Most infants will see their first tooth by around the age of 6-8 months.
The first teeth to pop through are the bottom front teeth then about 1-2 months later the top four front teeth and so on and so on until they have about 20 teeth by the age of 2.5 years old. The whole process takes about 8 days which includes 4 days leading up to the tooth erupting, the day the tooth breaks through and 3 days following.
Teething can be quite a distressing and a painful experience for little ones.
Each child will experience teething differently to the next. Some infants may even experience different symptoms and levels of discomfort or pain throughout their own teething journey.
The most common symptoms include being more irritable and fussier at feeding time.
Teething infants may also have trouble sleeping, be much clingier and want to feed more frequently or less, look for things to bite on for pain relief (including mum!), have red and swollen, sore and tender gums, drool more frequently, develop a rash on their chin, and experience pain that spreads to their ears and chin.
Some parents also report an increase incidence of fever and diarrhoea associated with teething.
This is interesting as there is actually very little evidence that the teething process causes fever and diarrhea.
Studies reveal that a teething child with these additional symptoms are more likely to be suffering from an infection such as a urinary tract infection or gastro. Teething can lead to a slight increase in body temperature but not a fever. This highlights the importance of not disregarding fever and diarrhea as a normal part of teething and to support your little the way you would during an infection.
It is perhaps more likely that a teething child who is constantly placing their hands or objects in their mouth has an increased risk of picking up a bug.
There aren’t a lot of studies on risk factors for increased experience of teething pain. One study in Singapore did find exposure to tobacco smoke, being born by c-section and maternal vitamin D insufficiency as considerations.
Natural approaches for teething
- Mum or dad can use a clean finger gently massage the infant’s gums.
- Use cooled wash cloth to do the same: soak the washcloth in water and pop in the freezer. You can tie knots at the ends to make a nice shape for your child to chew on.
- Add herbs to the cooled washcloth: make the water infused with different dried herbs such as chamomile. Chamomile is a calming herb that helps soothe irritability and relax your child but also has anti-inflammatory benefits. Add 1 teaspoon of dried chamomile flowers to 100ml of boiled water, allow to infuse and cool down before soaking washcloth and popping in the freezer. This same chamomile infusion can be given as a tea to older infants.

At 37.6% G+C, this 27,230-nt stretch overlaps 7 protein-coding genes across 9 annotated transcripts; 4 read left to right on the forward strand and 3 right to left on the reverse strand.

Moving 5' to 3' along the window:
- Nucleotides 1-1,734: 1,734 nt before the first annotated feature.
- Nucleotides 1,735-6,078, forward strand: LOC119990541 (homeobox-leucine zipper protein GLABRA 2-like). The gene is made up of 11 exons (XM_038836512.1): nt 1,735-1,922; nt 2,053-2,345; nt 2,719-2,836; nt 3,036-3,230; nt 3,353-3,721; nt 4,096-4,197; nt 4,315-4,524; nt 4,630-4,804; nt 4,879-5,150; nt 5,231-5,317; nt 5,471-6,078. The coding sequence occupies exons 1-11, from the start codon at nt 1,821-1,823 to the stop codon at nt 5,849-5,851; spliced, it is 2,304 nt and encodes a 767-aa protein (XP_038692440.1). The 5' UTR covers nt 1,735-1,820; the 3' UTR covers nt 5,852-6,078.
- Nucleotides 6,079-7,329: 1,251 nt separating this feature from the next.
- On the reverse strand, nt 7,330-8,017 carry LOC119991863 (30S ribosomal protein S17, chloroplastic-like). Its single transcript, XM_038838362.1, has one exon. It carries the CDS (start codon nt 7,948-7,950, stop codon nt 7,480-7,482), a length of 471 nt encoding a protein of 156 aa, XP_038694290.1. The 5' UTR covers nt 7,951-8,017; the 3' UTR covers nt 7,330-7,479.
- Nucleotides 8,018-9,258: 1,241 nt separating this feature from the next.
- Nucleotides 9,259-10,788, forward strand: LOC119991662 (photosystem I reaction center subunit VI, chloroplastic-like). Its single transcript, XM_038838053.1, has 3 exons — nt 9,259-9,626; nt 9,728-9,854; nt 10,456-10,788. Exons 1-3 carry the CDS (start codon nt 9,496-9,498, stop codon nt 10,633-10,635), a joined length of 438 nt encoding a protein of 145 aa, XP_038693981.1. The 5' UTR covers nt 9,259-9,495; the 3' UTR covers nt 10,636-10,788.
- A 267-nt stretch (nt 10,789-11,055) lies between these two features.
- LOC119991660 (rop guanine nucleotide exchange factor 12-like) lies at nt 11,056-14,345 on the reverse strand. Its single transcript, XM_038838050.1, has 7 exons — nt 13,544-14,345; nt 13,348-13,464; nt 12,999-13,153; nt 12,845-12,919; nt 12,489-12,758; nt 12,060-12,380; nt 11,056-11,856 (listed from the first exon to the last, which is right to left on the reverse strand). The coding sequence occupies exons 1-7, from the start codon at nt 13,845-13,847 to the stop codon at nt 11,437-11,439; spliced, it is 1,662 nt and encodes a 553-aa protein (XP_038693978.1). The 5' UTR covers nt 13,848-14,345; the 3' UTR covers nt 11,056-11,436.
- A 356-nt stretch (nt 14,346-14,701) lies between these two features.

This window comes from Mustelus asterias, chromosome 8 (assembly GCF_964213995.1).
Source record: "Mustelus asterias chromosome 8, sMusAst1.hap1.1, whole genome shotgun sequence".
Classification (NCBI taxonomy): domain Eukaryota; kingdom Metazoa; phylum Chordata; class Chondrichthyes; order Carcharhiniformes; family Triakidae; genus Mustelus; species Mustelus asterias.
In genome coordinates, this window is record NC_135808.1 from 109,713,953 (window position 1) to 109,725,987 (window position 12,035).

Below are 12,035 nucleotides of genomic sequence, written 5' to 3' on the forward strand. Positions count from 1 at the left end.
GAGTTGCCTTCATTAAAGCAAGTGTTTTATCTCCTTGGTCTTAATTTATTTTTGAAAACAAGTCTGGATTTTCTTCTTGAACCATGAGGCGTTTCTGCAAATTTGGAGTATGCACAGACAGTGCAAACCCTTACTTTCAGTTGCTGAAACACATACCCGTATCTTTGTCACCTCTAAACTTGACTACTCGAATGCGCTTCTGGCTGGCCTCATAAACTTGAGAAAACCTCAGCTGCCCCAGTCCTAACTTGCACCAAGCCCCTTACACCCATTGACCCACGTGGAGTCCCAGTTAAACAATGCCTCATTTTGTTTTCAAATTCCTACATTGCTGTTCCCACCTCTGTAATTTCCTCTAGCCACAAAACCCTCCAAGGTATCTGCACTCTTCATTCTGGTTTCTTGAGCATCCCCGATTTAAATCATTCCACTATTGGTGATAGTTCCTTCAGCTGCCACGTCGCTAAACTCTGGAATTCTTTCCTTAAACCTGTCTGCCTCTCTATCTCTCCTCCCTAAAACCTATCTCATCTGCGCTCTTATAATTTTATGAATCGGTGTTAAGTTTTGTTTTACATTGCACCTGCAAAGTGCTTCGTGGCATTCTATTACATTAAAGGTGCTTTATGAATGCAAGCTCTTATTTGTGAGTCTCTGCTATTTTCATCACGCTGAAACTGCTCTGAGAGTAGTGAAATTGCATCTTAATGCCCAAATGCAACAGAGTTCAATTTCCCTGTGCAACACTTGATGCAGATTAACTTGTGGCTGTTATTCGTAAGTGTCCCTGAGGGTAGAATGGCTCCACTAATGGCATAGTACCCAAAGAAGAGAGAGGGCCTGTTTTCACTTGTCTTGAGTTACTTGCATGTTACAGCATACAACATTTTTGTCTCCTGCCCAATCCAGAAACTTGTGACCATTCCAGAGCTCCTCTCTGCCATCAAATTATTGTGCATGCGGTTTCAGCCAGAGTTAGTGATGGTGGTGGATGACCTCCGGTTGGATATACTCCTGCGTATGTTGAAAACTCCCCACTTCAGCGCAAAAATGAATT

- Add clove to cooled washcloth: for an analgesic effect, infuse the water you soak the washcloth with clove buds. Add 1 tablespoon of dried clove buds in 250ml of boiled water and steep for 10 minutes.
- There are teething rings/toys that also provide the same massaging pain relief as the washcloth. Choose ones that are made from untreated non-toxic materials such as natural hardwood.
- For infants who have started their solids journey, foods can also be useful things to chew on. Think of safe foods that present no choking risk such as a mango pit, a cob of corn with corn kernels removed, a celery stick or a meat bone stick. Cold foods can offer a different type of pain relief. By adding cold foods to a special food feeding net device avoids potential choking risk for those who are still learning to eat.
- Breastfeeding is also at the top of the list as a natural remedy due to its ability to provide comfort and pain relief. Not only does the close-to-close contact allow for the child to feel safe and relaxed but there are also thoughts that endorphins, pain-relieving hormones, transfer to the child via the breastmilk. A mother’s breastmilk is simply amazing and will adjust in its composition depending on the infant’s needs. An infant suckling at the breast provides a gateway through which the infant’s body sends messages to the mother’s body allowing for changes to be made to the breastmilk to support whatever the infant is going through.
- Cuddle therapy. In addition to the cuddles, spending time with your teething child by distracting them with activities such as singing and playing can help take their mind of the pain. A calm child avoids the inflammatory effects of stress on the body adding to the already established inflammation and pain.
- Homeopathic remedies
Over the counter topical treatments for teething
In regards to topical treatments, there are a few out their on the market that use homeopathic remedies and herbal medicine.
There is actually good research for using homeopathic remedies for teething.
Look for products containing some of the following homeopathics:
- Calcarea phosphoricum
- Ferrum phosphoricum
- Magnesium phosphoricum
- Hepar sulfuris
- Solanum dulcamara
- Plantago major
- Calcium carbonicum
It is recommended to reserve these topicals for those over 6 months of age or who have started solids. Always check labels for warnings and allergen alerts.
Teething remedies to avoid
Teething gels once used for teething bubs in the past containing the numbing agent lidocaine or benzocaine are not recommended due to their link with potential toxicity and danger of interfering with the infant’s gag reflex.
Need extra support?
Teething causes different levels of discomfort for each child. If your child is showing signs of symptoms that go beyond the normal expectations of teething, get in touch today to see how we can help.